DENVER (CBS4) – With John Kasich and Ted Cruz out of the race for the Republican presidential nomination, national Republican party leaders are saying it’s time to unite behind Donald Trump.

The race for the nomination became so bitter at times that many political experts wonder if that will happen.

CBS4’s Shaun Boyd asked Republican lawmakers at Colorado’s capitol if they are now pledging their support for the presumptive GOP nominee. Most said they are, but not all.

Sen. Ellen Roberts (R-Durango) told CBS4 she isn’t sure where she’ll throw her support.

“I’m in the process of trying to figure out ‘What next?'” Roberts said.

Donald Trump on May 3, 2016 in New York City (credit: Spencer Platt/Getty Images)

Donald Trump on May 3, 2016 in New York City (credit: Spencer Platt/Getty Images)

“I don’t think anybody quite thought we’d be here today where Mr. Trump would seem to be the presumptive nominee.”

Senate President Bill Cadman (R-Colorado Springs) said he’s hopeful more people now support Trump’s run now that he’s the only Republican candidate still in the race.

“Maybe you could say it’s an acquired taste,” Cadman said. “Trump is an acquired taste and I would just obviously hope from the Republican party standpoint that more people acquire a taste for Trump.”

Ted Cruz won all of Colorado’s Republican delegates a few weeks ago. Now those delegates are unbound. Whether they now back Trump may depend in part on who he chooses for his running mate.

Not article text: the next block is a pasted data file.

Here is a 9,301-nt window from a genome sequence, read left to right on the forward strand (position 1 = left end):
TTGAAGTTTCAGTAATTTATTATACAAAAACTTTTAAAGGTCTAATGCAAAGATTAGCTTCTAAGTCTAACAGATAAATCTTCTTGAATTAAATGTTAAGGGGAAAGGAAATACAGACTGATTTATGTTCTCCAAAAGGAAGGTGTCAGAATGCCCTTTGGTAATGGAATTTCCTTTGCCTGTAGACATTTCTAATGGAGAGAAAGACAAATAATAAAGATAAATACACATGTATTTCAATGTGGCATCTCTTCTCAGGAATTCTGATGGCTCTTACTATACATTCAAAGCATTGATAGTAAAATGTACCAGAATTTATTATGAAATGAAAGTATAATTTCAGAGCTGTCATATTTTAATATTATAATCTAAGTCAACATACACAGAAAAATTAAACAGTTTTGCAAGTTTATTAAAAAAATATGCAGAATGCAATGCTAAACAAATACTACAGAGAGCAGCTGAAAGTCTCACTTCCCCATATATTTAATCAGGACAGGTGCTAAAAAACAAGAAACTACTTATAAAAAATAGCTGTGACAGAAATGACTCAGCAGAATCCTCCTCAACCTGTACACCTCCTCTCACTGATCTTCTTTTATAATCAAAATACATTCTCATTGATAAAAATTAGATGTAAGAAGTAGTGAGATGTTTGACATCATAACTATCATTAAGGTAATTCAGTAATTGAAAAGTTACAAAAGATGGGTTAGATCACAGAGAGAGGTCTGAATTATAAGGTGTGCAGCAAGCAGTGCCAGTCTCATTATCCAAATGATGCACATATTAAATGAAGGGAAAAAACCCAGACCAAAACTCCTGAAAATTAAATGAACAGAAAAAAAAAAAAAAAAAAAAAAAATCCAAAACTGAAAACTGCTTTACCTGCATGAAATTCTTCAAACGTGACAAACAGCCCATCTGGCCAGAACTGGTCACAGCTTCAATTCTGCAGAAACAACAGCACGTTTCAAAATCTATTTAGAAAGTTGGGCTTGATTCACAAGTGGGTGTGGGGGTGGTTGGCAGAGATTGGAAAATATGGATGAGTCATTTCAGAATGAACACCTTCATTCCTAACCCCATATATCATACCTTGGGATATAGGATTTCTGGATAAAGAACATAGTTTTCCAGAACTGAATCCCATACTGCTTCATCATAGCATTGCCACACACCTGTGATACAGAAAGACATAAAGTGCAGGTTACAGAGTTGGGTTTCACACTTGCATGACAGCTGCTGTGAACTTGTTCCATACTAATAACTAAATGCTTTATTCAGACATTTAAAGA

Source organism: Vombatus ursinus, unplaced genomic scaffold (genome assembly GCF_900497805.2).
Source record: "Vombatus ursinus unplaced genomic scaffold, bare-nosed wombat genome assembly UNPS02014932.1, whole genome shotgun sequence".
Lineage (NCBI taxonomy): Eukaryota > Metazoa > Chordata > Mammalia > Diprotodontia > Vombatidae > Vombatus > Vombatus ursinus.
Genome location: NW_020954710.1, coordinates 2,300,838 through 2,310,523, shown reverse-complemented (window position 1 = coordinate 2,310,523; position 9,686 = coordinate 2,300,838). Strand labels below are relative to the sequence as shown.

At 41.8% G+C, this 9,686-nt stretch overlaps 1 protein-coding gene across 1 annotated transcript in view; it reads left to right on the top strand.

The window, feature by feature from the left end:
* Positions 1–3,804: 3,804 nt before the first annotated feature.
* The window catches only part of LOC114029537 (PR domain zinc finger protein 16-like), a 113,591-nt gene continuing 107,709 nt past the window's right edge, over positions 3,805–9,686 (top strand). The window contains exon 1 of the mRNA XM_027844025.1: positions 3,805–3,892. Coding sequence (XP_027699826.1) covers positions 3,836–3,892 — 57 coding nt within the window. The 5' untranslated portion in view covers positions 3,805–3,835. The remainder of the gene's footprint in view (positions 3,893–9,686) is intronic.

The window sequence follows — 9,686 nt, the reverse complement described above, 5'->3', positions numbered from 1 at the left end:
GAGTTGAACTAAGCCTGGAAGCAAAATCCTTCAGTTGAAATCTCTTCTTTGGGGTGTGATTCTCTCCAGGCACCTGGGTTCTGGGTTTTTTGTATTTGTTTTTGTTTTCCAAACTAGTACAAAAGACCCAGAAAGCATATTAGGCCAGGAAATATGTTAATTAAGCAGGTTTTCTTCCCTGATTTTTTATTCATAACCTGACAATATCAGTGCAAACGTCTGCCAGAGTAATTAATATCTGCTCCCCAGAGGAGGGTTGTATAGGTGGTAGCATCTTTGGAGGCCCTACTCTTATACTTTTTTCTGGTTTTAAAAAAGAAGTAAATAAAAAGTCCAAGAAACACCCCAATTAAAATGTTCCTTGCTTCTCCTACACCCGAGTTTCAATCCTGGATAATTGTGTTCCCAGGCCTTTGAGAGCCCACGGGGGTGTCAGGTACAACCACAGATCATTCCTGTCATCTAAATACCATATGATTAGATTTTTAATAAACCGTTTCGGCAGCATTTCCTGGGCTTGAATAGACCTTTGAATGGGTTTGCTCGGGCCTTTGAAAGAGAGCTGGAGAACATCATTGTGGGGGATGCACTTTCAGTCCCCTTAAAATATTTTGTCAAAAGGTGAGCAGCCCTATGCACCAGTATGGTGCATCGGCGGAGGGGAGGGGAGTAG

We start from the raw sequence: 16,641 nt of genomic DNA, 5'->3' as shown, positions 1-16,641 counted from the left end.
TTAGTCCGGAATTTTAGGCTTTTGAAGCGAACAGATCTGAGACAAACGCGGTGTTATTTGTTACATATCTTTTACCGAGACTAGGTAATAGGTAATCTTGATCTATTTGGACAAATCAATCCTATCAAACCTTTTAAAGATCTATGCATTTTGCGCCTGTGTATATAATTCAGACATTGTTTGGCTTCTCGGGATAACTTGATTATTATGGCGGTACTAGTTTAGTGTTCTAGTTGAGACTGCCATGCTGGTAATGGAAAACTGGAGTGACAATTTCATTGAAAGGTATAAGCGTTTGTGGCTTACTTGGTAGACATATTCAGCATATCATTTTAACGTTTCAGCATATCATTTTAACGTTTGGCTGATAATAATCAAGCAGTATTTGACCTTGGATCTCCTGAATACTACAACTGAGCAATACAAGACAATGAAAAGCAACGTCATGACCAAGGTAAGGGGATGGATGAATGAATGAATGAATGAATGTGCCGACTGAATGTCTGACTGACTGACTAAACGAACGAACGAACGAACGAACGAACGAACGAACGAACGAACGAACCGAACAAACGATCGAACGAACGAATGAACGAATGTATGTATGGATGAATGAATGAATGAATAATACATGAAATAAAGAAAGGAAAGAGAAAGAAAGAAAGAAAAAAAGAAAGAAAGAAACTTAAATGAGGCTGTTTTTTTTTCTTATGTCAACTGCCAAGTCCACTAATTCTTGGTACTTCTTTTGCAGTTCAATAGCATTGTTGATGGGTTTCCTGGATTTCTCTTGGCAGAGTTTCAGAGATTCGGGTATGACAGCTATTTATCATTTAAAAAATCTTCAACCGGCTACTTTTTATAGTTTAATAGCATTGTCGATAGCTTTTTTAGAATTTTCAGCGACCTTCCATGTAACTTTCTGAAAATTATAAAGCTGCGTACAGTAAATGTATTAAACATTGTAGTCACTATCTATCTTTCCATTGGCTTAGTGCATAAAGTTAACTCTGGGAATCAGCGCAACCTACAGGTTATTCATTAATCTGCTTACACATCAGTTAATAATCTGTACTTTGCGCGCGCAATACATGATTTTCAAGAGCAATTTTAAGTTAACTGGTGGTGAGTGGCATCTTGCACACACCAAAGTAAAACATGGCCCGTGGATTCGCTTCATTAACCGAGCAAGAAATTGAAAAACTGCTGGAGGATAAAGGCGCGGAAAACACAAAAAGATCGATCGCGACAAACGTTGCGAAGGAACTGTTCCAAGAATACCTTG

“I’d be trying to get Condoleezza Rice,” said Sen. Randy Baumgardner (R-Hot Sulphur Springs).

Condoleezza Rice on Nov. 5, 2014 in New York City.  (Photo by Rob Kim/Getty Images)

Condoleezza Rice on Nov. 5, 2014 in New York City. (Photo by Rob Kim/Getty Images)

“In my opinion it should be Susana Martinez, the governor of New Mexico,” said Sen. John Cooke (R-Weld County).

New Mexico Gov. Susana Martinez (credit: Eduardo Munoz Alvarez/Getty Images)

New Mexico Gov. Susana Martinez (credit: Eduardo Munoz Alvarez/Getty Images)

“It’s challenging to think of a good running mate for Donald Trump just because he seems to be all about him,” Roberts said.

Lawmakers disagreed on whether Trump would affect other races in Colorado. While there’s speculation about a third party candidate, raising money to run a viable campaign, they admit, would be tough.

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